- Vegan diet includes vegetables, cereals, fruits and high dietary fiber
- Fibre-rich foods can be protective against diabetics
- Vegan diet restricts meat, dairy and any other animal-derived foods
Vegan diet for type 2 diabetes: There has been a remarkable increase in the number of type 2 diabetics over past three decades. Thus, controlling type 2 diabetes has become the most important public health challenge globally. Vegan diet can help in managing type 2 diabetes. Since India has been experiencing a paradigm shift in its culture over the last few decades, there has been a rise in the prevalence of obesity, diabetes and cardiovascular disease. Uncontrolled and prolonged diabetes is known to increase the risk of micro and macro-vascular complications like myocardial infarctions, lower extremity amputations and end-stage renal disease (ESRD). Diabetes is a lifestyle disorder, hence lifestyle management is the key factor in its management.
Vegan diet for type 2 diabetes: Know how going vegan can help type 2 diabetes patients
In this article, we are going to talk about vegan diet can help reversing type 2 diabetes. Studies have shown that low-fat, low glycaemic index (GI) vegan diet is known to improve the glycaemic control to a large extent. Raw foods containing high dietary fibre are known to be related to reduction of cholesterol and reduction of postprandial glycaemia.
Vegan diet includes vegetables, cereals, fruits and high dietary fiber which is known to be associated with cholesterol reduction, reduced urinary loses of glucose, lowering of postprandial glycaemia.
Plant-based whole-foods like whole grains, legumes, fruits, vegetables, and nuts are rich in fibre. Studies show that these foods are protective against diabetes. On the contrary animal products which include foods like meat, egg, poultry and dairy products are known to be high in saturated fat and have been linked to insulin resistance, heart disease and certain forms of cancer. Vegan diet, when compared to omnivorous diet, is known to lower systolic blood pressure and has a lower glycaemic index. It contains higher amount of dietary carbohydrates, non-starch polysaccharides and polyunsaturated fats.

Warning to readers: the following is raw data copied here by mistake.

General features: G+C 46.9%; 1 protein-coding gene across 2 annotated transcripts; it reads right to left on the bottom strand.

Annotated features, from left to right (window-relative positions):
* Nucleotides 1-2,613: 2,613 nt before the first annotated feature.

The results after having vegan diet showed a significantly lower fasting and postprandial blood glucose levels which in turn reduce the requirement of anti-diabetic medication. In this situation, the medication has to be monitored on a day-to-day basis and its dosage be adjusted accordingly to avoid any episode of hypoglycemia. Vegan diet also reduces the percentage of people requiring insulin and oral hypoglycemic agents to maintain their blood glucose levels at normal level.
Vegan diet has a big impact on sugar levels which causes reduction in the requirement of anti-diabetic medication as well as insulin. Reduction of insulin causes significant weight loss which is an additional benefit for diabetes patient.
There is substantial evidence that obesity and predisposition to diabetes can be reduced if one goes for vegan diet. In already diagnosed diabetics these dietary modifications will lead to a better glycaemic control thus helping diabetes reversal process.
(Dr Pramod Tripathi, an MBBS from BJ Medical College, Pune, is founder of Freedom from Diabetes)
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